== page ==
Published: 19:04, 01 July 2019
| Updated: 19:04, 01 July 2019
In the 17 years since Will Young won Pop Idol, he has notched up four chart-topping albums, four number one UK singles and won two Brit Awards.
As he celebrates the release of his seventh album, Lexicon, singer Will Young prepares to play Pub in the Park in Tunbridge Wells' Dunorlan Park later this month - and admits it was the prospect of playing the event that fired him up for touring again.
He is part of a musical line-up for the second year of the foodie festival dreamt up by chef Tom Kerridge, which comes to Kent from Friday, July 12 to Sunday, July 14.
He had almost reached a point where he didn't think he'd make music again, he says. But it was the prospect of touring and performing live that reignited his music flame.
"I'd done a Pub in the Park gig and I did this gig and I just suddenly thought and I said to the band, 'I think I'll go touring again' and that really brought me back into music, so the tour has been at the forefront of my mind."
His new album, Lexicon feels like the ushering in of a new era for the 40-year-old singer. His first release on the independent label Cooking Vinyl, it has reunited him with the team he worked with on his 2011 album, Echoes.
"We always said we wanted to do a sort of part two (to Echoes). I knew I wanted to do that so that meant it was going to fit within a genre of almost luxury electro pop, which is a word I've just made up!"
Given that it's been nearly two decades since his music career took off after ITV's Pop Idol, how much has he changed as an artist?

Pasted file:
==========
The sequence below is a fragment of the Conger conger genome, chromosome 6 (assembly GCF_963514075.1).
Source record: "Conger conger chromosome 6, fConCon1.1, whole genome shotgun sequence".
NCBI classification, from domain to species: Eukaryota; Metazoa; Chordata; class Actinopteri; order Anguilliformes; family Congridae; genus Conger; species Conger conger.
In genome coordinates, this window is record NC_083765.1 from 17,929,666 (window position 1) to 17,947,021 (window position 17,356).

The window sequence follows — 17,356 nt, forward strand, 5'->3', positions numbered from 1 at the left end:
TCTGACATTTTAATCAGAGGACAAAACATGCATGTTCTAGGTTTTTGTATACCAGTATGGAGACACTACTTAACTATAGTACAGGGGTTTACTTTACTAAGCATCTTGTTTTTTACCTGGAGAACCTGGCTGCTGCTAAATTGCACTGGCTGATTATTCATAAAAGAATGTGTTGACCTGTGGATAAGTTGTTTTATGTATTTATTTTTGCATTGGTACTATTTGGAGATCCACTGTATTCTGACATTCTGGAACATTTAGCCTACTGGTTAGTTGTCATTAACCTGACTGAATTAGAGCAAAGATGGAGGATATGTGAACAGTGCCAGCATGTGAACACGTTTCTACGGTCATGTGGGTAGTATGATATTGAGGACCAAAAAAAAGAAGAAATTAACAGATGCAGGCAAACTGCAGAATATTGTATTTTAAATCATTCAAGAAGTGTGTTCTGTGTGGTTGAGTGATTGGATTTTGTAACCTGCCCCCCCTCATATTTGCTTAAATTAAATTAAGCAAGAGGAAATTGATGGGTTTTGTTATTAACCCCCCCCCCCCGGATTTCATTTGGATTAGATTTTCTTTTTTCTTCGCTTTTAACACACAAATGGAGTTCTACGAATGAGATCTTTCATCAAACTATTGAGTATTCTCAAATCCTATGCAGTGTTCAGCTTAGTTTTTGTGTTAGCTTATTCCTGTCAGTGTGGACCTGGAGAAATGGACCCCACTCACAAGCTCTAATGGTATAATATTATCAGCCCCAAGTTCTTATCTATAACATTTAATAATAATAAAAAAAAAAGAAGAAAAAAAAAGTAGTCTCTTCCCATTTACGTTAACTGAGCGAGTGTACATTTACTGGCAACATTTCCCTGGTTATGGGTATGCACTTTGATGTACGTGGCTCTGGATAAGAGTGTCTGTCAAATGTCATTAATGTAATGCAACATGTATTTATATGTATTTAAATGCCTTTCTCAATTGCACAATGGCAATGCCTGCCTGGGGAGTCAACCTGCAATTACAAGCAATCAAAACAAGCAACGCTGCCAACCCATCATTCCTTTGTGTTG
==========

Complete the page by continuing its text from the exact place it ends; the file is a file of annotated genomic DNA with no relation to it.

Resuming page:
He explains: "I feel like it couldn't have gone any better, for me as an artist to find the evolution and to continue it and to come across the right people. They all allowed me to find my way through it."
"Also what I find really interesting is the narrative has changed so much. So, as an artist who is gay, now there's stuff that I was talking about 15 years ago where there was no place for it, and now there is a place for it.
"Like, on radio, a DJ could be blatantly homophobic about me on live radio but now that would never happen. It certainly doesn't feel like almost two decades. I mean, I feel like I've just got going."
He definitely hasn't rested on his music laurels. He has campaigned passionately for the LGBTQ movement and his podcast is already enjoying a second series. In October, he'll embark on a UK tour and his summer diary is already fully booked with live performances.
"I didn't want to write as much as I have done in the past. I wanted to very much make it as easy and as joyous as possible, and sometimes I find writing extremely stressful," he says.
"I feel like I proved myself as a songwriter, to myself really, apart from anyone else.
"I'm confident enough to still have it as my work but I don't feel insecure - and I'm not saying other people feel this - but I don't feel insecure that people aren't going to take it seriously or see me as an artist or think that it's more throwaway."
Look out for our interview with Tom Kerridge in next week's KM What's On.
More by this authorAngela Cole